Garden of Bones

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"Garden of Bones"
Game of Thrones episode
Episode no.Season 2
Episode 4
Directed byDavid Petrarca
Written byVanessa Taylor
Featured musicRamin Djawadi
Cinematography byMartin Kenzie
Editing byKatie Weiland
Original air dateApril 22, 2012 (2012-04-22)
Running time50 minutes
Guest appearances
Episode chronology
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"Garden of Bones" is the fourth episode of the second season of HBO's medieval fantasy television series Game of Thrones. The episode is written by Vanessa Taylor and directed by David Petrarca. It premiered on April 22, 2012.

The episode's title comes from a phrase used by Ser Jorah Mormont to describe the desert surrounding the city of Qarth to Daenerys.


At Oxcross

Robb defeats Lannister reinforcements in a night-time attack on the town of Oxcross in the Westerlands. His bannerman Lord Roose Bolton suggests flaying and interrogating the prisoners, but Robb insists on fair treatment. Robb encounters field nurse Talisa, and is impressed by her.

In King's Landing

After hearing of Robb's victory, Joffrey orders Sansa be publicly beaten, but Tyrion and Bronn defuse the situation. At Bronn's suggestion, Tyrion sends prostitutes Ros and Daisy to Joffrey, who forces Ros to beat Daisy as a message to Tyrion.

Lancel informs Tyrion that Cersei has ordered Pycelle's release. Tyrion tells Lancel that he is aware of his affair with Cersei, but will keep the truth from Joffrey in exchange for Lancel spying on Cersei.

At Harrenhal

Arya, Gendry, and Hot Pie are brought to the ruined castle Harrenhal, where the Lannister garrison, commanded by Gregor "The Mountain" Clegane, tortures and kills prisoners for information concerning "the Brotherhood". Tywin arrives, ending the brutality and ordering the prisoners be put to work. Polliver threatens Arya but she is spared by Tywin, who recognizes she is a girl and makes her his cupbearer.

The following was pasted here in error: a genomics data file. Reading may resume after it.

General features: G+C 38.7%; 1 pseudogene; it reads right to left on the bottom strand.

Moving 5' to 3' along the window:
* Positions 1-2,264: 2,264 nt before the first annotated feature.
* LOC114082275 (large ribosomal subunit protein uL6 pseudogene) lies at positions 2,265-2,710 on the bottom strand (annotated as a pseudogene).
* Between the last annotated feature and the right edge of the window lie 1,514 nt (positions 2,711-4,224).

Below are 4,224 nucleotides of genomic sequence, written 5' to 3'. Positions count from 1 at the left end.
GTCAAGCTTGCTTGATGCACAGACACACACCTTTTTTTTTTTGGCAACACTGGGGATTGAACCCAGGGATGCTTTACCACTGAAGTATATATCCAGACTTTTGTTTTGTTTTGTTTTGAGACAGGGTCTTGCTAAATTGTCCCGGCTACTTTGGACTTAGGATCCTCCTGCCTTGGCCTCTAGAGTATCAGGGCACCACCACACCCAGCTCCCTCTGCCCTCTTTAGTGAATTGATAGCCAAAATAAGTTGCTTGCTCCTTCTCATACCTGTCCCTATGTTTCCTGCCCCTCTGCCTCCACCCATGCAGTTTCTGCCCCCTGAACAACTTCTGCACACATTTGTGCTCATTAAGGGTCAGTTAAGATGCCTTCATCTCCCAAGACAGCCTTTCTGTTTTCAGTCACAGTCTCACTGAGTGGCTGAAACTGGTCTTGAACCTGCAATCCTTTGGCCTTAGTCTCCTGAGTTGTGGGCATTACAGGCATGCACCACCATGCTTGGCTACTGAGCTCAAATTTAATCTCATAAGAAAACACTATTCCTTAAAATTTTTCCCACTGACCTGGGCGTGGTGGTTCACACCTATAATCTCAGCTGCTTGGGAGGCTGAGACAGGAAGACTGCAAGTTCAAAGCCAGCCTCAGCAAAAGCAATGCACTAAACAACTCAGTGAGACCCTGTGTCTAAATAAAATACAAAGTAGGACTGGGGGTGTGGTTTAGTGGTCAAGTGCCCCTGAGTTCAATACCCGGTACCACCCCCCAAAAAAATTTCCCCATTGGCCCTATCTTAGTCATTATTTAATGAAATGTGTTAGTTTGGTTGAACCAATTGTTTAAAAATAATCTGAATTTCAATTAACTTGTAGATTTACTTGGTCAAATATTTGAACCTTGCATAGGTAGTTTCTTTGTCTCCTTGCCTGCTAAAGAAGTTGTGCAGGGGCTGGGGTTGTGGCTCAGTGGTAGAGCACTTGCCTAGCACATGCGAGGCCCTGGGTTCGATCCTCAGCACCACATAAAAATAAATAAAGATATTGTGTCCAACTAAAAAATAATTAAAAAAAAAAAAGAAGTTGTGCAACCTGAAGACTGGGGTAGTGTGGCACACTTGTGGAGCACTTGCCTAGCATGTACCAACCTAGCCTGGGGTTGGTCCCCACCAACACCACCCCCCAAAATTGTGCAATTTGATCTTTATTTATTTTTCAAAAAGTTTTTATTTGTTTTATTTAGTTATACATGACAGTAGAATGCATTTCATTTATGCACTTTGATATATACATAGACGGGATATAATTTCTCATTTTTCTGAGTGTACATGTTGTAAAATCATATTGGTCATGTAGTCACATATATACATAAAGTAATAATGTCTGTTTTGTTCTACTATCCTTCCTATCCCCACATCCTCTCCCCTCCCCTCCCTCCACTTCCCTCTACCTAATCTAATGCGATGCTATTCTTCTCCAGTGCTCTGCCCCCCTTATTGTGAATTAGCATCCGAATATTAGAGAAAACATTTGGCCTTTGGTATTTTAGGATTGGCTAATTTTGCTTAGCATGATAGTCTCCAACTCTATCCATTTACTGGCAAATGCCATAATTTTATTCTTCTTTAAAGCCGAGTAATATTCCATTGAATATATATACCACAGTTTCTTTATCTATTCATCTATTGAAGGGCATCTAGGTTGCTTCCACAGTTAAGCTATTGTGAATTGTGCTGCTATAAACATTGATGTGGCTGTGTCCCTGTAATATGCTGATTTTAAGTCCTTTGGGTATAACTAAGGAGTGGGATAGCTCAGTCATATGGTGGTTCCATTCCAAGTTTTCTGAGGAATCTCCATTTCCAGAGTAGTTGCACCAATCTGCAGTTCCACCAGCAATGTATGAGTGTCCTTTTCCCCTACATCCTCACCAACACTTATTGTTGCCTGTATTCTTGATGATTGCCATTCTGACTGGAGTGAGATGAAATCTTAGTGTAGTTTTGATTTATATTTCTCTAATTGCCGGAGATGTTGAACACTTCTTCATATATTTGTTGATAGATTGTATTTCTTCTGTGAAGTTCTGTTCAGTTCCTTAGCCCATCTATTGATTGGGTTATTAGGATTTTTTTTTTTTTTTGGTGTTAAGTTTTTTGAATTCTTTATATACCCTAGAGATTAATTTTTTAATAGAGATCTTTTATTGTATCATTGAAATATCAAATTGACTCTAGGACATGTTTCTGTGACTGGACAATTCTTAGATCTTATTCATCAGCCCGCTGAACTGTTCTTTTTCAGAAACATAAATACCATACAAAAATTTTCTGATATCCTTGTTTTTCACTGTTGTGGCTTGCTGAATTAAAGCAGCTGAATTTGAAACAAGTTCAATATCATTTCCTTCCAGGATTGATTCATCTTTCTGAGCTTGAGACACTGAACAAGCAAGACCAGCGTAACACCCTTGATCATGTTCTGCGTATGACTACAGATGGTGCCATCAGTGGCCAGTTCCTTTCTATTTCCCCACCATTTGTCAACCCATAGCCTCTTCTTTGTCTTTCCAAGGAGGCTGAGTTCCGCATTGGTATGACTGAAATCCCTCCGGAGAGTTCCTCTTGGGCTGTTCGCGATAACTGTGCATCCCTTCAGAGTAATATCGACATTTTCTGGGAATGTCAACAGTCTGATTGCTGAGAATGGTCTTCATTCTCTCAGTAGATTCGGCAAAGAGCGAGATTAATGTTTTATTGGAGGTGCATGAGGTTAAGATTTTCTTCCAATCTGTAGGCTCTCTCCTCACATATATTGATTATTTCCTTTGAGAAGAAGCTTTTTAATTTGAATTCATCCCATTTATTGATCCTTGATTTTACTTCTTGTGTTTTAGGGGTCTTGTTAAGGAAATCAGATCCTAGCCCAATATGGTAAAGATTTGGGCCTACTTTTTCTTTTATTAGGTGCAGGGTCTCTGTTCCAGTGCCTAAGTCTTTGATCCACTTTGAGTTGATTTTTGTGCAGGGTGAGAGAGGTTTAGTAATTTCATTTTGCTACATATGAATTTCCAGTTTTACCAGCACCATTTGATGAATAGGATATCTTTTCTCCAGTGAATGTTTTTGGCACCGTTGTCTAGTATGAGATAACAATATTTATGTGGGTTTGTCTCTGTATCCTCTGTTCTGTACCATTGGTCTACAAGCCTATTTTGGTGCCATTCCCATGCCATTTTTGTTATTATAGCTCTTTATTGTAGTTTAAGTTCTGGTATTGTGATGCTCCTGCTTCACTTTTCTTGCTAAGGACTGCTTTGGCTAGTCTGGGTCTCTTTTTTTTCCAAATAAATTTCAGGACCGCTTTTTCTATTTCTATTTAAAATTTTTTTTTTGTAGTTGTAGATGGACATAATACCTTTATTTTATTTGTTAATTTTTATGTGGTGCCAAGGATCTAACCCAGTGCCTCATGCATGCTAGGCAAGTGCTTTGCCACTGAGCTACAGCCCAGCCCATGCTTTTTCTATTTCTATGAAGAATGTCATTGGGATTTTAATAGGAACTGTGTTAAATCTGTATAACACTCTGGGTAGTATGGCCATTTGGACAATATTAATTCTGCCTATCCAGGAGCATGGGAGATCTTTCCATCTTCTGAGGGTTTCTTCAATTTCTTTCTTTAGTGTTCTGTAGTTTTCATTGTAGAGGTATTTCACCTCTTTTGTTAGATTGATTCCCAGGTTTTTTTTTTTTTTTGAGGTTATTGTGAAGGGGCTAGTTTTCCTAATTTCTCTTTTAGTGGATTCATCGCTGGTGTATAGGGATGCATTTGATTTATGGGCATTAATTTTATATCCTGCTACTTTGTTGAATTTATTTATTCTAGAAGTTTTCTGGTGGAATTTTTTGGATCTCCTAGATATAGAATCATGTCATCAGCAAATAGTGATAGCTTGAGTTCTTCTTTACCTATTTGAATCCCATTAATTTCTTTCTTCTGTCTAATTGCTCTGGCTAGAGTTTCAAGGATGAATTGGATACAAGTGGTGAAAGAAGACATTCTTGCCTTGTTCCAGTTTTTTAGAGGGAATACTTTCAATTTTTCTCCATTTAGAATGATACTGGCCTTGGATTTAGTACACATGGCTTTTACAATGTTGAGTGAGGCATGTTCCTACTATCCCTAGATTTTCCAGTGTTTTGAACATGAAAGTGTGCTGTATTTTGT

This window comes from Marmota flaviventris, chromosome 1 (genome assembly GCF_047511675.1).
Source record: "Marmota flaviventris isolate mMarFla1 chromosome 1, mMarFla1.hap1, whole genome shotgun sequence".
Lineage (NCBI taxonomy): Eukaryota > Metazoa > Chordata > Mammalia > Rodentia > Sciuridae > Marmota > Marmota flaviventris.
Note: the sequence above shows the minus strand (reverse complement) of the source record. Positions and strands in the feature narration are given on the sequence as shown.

Outside Qarth

Daenerys receives word from Kovarro that the nearby city of Qarth welcomes the "Mother of Dragons". Daenerys asked Ser Jorah what he knows of Qarth but he only knows that it is surrounded by a desert known as the “Garden of Bones” and that every time they shut the gates on a traveler, “the garden grows”.

Daenerys and her khalasar meet with Qarth's rulers, the Thirteen, outside the city. The Thirteen ask to see Daenerys's dragons in exchange for shelter. She asks that her people are attended to first, and the Thirteen abandon them to the desert. Daenerys swears vengeance should they not grant them shelter, and one of the Thirteen, Xaro Xhoan Daxos, vouches for Daenerys's people through a blood oath, and they are reluctantly allowed inside.

In the Stormlands

Littlefinger discusses the siege of King's Landing with Renly, and Margaery rebuffs Littlefinger's questions. Littlefinger meets with Catelyn, who is enraged at the sight of him, and tells her the Lannisters want to trade Sansa and Arya for Jaime. As a gesture of goodwill, he brings her Ned Stark's remains.

Renly and Catelyn parley with Stannis and Melisandre. Renly refuses Stannis's offer to surrender in exchange for becoming his heir, and is given until sunrise to reconsider or be destroyed.

At night, Stannis orders Davos to take Melisandre ashore in secret. Once ashore, Melisandre reveals she is, impossibly, in late-stage pregnancy and gives birth to a horrific, shadowy figure, which disappears in a cloud of smoke.



Richard Madden's performances in the first season convinced the writers to expand Robb
's storyline and show his campaign in the West.

"Garden of Bones" was the first of two episodes written by Vanessa Taylor, the season's addition to the writing staff. The script was based on chapters 27, 30, 32, 33 and 43 (Arya VI, Tyrion VII, Catelyn III, Sansa III, and Davos II) of George R. R. Martin's novel A Clash of Kings.[1]

The episode introduced many significant deviations from the original material. One of the most significant affects the character of Talisa, who is based on the novel's Jeyne Westerling, but is given a very different background and motivations (in the books she is the daughter of a minor noble sworn to the Lannisters, while the show has her a foreign lady from the Free City of Volantis).[1] The producers acknowledge that Robb's storyline is "one of the places where novels diverge pretty drastically from television." They felt that the book's approach of having him off-scene most of the time and portraying his deeds in the battlefield only from second-hand reports was not going to work in a visual medium. Also, the talent and magnetism that Richard Madden demonstrated during the first season convinced them to expand his presence and portray his love story onscreen.[2]

Other deviations include the early arrival of Littlefinger to the Tyrell army and his interactions with Catelyn (in the books he arrives much later, after she has left), the merger of Melisandre's two shadow creatures into a single one (the Siege of Storm's End and the character of Ser Cortnay Penrose were dropped from the show) and having Tywin discover Arya's gender and make her his cupbearer (in the books Arya abandons her identity as a boy and is assigned to work in the kitchens). Also, several scenes were created for the episode, including a scene with a sadistic Joffrey and prostitutes and one in which Daenerys is received at the gates of Qarth.[1]